The competitive nature of the fight can be attributed to the style matchup.  Maidana is slow and Morales has a super-human chin and a champion's determination.  Against Pacquiao, who throws lightning-quick combinations from odd angles, Morales could not see the punches coming.  The older Morales can't deal with speed or lateral movement.  Maidana does not possess either attribute.  If Morales has a future in boxing, he must be matched very carefully.  A fourth fight against his chief rival, Marco Antonio Barrera, is a natural, next step.

Maidana would have knocked out many fighters with that performance.  His blistering straight right hands, left uppercuts, left hooks and his commitment to body punching, make him one of the best offensive fighters in all of boxing.  Don't let anyone try to convince you that Maidana was overrated because the fight with Morales was close.  Morales can take unbelievable amounts of punishment.  

Maidana would help himself in future fights if he did two other things.  First, if he had even a serviceable jab, his power combinations would land at a higher rate.  Second, although Maidana has tremendous desire and fighting spirit, he needs to be able to fight 12 rounds.  No one questions his heart; he is relentless and keeps coming forward despite taking his opponents' best shots.  However, he also gives away rounds.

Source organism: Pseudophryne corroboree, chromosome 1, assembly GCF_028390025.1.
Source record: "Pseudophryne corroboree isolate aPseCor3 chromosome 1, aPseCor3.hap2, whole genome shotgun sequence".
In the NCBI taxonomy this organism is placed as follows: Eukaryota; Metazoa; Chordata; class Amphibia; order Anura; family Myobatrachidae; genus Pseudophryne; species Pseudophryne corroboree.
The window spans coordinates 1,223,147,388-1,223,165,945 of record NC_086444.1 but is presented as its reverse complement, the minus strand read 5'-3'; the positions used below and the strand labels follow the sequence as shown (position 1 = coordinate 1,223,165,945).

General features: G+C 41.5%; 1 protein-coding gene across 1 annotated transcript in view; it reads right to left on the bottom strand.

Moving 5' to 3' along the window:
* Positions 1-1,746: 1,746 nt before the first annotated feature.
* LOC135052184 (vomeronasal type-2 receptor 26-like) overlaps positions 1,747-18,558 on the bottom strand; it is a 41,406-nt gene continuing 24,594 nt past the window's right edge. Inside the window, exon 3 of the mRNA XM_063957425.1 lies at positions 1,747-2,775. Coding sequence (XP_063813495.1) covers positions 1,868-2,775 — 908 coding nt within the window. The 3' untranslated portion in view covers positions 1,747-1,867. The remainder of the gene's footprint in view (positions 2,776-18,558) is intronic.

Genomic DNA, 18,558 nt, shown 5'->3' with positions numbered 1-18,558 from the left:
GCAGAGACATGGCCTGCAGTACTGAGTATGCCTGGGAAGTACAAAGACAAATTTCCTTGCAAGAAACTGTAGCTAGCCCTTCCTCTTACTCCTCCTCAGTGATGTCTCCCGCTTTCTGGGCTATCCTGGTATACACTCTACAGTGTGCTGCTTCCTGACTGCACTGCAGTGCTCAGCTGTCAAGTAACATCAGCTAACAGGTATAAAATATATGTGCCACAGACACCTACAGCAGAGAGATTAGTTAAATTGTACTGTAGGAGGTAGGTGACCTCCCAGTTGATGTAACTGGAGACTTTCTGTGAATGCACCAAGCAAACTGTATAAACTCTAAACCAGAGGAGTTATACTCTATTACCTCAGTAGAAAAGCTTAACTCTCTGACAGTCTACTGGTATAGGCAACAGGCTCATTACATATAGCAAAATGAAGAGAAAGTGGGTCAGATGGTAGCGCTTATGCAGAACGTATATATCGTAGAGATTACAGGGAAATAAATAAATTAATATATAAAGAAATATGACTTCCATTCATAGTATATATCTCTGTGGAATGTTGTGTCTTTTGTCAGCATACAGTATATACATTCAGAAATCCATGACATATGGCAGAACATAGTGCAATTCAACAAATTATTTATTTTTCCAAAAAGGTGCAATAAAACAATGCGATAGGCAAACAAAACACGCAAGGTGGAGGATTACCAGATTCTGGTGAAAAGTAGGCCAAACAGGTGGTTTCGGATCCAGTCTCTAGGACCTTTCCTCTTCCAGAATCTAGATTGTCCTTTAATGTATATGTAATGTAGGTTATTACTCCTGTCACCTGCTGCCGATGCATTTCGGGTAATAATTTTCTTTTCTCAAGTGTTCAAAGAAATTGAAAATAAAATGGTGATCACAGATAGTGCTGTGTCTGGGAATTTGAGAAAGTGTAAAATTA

I think Maidana needs to strengthen his legs, especially his thighs.  He gets wobbled a lot, and while he is not necessarily hurt, his lack of a strong base gives the impression that he is unsteady, thus losing rounds.  His punch output trailed off in the middle rounds before he turned on the jets in the final three stanzas.  If Maidana fought in his style for 12 consistent rounds, he would be that much more difficult to beat.

Two rounds of the Maidana-Morales fight deserve special mention.  The 8th round was just a brutal affair.  Morales landed a stunning left hook in the first few moments, followed by a short uppercut and some stinging jabs later in the round.  Maidana hit Morales with a  thundering overhand right about half way through the round and had some great moments along the ropes with left hooks and uppercuts.  These two fighters went to war and it was savage and beautiful.